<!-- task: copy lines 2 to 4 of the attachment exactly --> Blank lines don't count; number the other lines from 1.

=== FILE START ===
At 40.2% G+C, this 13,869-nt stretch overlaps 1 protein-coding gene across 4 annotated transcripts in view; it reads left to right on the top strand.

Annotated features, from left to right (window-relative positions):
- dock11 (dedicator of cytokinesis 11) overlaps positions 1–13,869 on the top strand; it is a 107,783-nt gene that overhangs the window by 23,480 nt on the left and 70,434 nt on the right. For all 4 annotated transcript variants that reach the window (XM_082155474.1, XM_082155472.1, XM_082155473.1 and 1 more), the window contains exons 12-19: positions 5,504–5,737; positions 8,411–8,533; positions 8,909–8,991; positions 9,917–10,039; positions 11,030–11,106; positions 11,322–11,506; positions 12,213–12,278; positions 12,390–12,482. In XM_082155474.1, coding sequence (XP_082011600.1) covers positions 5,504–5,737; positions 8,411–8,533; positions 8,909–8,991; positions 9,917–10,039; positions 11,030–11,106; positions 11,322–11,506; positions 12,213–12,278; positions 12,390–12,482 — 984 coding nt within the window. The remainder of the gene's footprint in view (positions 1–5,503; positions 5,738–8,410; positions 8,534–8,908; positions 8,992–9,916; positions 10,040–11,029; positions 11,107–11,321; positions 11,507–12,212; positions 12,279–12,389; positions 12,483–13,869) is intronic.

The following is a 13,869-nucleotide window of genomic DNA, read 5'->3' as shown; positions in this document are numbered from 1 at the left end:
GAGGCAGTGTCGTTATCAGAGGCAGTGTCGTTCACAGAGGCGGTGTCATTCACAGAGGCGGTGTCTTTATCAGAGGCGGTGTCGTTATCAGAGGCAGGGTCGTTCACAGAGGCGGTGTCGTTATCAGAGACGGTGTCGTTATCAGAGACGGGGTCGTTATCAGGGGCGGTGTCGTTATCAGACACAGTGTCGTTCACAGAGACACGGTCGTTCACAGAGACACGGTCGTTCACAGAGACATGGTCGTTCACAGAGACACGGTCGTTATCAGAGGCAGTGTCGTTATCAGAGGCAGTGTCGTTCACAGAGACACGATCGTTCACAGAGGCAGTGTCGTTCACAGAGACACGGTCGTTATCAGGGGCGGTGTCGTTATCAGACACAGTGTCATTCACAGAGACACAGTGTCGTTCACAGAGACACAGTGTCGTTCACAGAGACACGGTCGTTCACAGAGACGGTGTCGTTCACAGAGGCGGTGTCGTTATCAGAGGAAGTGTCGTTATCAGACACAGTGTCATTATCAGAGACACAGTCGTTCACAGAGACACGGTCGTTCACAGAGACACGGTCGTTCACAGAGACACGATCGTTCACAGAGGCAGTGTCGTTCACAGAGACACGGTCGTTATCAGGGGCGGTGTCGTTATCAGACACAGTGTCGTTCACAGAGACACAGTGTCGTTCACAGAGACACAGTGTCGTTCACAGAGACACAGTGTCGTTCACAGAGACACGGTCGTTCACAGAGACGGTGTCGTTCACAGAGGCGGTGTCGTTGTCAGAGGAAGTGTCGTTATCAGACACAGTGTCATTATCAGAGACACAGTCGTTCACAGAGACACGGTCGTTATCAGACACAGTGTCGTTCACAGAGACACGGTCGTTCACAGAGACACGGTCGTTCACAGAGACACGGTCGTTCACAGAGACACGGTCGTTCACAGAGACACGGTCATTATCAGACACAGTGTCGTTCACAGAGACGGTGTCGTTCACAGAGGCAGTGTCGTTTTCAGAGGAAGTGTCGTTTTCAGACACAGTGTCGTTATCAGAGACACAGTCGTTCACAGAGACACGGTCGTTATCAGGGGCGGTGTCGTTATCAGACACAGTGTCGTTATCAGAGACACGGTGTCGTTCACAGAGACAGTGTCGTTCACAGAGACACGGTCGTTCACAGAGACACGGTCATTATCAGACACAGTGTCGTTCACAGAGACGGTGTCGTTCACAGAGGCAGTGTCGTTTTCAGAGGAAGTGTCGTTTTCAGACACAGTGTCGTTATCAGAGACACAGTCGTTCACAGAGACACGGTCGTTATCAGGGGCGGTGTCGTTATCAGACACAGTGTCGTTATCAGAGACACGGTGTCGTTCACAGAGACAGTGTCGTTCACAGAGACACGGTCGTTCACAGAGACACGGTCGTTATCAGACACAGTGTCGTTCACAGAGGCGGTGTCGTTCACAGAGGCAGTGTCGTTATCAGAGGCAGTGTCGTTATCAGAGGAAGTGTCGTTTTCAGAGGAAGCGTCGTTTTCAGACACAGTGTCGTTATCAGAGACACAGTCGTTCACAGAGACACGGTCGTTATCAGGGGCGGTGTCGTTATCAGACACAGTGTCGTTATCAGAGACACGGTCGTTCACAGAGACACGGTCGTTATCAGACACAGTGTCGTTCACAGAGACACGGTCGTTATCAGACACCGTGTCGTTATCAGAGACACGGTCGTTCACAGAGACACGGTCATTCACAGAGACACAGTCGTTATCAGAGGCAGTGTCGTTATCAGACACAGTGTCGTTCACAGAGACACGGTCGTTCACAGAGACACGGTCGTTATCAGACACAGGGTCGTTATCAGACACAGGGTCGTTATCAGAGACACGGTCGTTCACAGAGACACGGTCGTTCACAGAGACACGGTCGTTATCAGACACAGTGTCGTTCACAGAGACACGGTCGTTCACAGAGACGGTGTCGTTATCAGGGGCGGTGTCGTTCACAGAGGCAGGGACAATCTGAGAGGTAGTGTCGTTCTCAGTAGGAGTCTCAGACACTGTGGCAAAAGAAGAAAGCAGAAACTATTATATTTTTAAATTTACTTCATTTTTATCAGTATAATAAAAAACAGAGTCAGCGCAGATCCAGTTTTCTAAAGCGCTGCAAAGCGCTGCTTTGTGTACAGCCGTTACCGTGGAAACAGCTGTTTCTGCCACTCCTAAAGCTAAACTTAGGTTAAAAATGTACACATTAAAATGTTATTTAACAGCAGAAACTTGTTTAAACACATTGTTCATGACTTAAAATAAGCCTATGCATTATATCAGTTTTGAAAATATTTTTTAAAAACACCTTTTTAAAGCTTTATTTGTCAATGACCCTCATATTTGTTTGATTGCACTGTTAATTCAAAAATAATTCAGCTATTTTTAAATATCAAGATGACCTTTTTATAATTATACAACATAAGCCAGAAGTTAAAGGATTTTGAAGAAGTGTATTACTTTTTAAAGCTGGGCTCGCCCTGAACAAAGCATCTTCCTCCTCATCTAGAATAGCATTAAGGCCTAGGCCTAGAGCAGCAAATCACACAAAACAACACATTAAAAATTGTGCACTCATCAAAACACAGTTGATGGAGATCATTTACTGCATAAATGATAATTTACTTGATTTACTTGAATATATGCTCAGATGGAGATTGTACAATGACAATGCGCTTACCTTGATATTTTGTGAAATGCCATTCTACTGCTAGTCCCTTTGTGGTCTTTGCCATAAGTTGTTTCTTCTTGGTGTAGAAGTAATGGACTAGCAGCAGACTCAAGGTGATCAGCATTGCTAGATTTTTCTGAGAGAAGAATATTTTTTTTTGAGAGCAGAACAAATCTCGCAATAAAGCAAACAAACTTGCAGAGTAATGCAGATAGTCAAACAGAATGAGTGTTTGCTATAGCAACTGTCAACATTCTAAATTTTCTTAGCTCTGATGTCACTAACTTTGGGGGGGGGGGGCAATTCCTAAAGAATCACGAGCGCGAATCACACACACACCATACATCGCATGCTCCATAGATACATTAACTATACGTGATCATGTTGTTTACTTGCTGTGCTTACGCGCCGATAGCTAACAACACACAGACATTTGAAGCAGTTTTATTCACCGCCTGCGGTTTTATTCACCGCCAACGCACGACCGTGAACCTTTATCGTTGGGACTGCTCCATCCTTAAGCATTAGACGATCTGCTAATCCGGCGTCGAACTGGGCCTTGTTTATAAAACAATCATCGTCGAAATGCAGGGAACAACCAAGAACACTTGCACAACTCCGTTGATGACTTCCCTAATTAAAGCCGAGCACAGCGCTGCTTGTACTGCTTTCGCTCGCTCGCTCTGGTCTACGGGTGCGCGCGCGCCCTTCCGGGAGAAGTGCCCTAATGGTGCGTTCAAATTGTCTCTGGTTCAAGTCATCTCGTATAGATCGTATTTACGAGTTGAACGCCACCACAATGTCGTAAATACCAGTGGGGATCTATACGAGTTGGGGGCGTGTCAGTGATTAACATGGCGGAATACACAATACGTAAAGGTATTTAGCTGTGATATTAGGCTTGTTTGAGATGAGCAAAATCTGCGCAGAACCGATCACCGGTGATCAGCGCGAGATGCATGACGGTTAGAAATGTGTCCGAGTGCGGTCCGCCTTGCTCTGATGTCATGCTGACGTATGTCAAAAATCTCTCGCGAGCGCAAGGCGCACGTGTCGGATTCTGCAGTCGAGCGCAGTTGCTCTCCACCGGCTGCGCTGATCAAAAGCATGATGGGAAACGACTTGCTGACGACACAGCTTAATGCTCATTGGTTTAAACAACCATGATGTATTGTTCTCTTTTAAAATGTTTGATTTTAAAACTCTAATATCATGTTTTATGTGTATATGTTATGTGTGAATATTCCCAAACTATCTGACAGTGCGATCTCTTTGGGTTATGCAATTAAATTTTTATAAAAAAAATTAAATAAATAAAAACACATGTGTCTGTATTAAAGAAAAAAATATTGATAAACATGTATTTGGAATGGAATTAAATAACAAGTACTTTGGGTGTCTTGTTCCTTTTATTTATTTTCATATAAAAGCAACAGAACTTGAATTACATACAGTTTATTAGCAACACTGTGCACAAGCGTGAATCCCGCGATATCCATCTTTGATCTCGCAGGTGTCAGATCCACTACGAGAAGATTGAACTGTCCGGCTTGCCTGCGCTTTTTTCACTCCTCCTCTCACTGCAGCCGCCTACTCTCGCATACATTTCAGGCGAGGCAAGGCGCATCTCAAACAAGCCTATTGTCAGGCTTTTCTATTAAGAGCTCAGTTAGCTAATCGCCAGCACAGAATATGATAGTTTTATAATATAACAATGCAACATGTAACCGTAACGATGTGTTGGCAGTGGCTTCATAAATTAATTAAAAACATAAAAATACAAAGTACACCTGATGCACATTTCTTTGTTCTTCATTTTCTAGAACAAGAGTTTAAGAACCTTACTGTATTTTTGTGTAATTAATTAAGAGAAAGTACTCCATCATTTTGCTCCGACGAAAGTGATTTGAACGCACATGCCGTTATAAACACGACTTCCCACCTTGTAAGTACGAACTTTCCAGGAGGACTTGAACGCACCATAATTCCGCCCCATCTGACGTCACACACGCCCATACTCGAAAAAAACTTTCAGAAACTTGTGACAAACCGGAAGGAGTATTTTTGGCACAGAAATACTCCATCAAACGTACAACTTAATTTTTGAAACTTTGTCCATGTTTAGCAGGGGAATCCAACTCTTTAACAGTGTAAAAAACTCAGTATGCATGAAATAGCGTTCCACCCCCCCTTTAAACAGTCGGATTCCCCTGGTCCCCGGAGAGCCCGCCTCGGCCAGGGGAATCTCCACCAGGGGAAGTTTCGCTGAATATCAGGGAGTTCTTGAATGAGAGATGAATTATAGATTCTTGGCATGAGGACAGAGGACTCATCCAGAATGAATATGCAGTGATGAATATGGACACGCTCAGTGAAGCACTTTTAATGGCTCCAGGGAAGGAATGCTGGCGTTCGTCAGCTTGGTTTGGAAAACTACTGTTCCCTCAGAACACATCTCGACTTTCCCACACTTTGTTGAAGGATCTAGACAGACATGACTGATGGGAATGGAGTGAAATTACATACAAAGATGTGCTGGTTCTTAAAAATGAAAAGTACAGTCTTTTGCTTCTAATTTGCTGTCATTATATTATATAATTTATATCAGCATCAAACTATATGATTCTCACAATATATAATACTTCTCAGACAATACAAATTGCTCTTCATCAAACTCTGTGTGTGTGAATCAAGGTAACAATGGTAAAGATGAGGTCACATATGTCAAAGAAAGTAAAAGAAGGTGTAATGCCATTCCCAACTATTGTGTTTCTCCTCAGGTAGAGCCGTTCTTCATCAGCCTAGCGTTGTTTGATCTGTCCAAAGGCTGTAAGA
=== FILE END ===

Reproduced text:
Annotated features, from left to right (window-relative positions):
- dock11 (dedicator of cytokinesis 11) overlaps positions 1–13,869 on the top strand; it is a 107,783-nt gene that overhangs the window by 23,480 nt on the left and 70,434 nt on the right. For all 4 annotated transcript variants that reach the window (XM_082155474.1, XM_082155472.1, XM_082155473.1 and 1 more), the window contains exons 12-19: positions 5,504–5,737; positions 8,411–8,533; positions 8,909–8,991; positions 9,917–10,039; positions 11,030–11,106; positions 11,322–11,506; positions 12,213–12,278; positions 12,390–12,482. In XM_082155474.1, coding sequence (XP_082011600.1) covers positions 5,504–5,737; positions 8,411–8,533; positions 8,909–8,991; positions 9,917–10,039; positions 11,030–11,106; positions 11,322–11,506; positions 12,213–12,278; positions 12,390–12,482 — 984 coding nt within the window. The remainder of the gene's footprint in view (positions 1–5,503; positions 5,738–8,410; positions 8,534–8,908; positions 8,992–9,916; positions 10,040–11,029; positions 11,107–11,321; positions 11,507–12,212; positions 12,279–12,389; positions 12,483–13,869) is intronic.

The following is a 13,869-nucleotide window of genomic DNA, read 5'->3' as shown; positions in this document are numbered from 1 at the left end: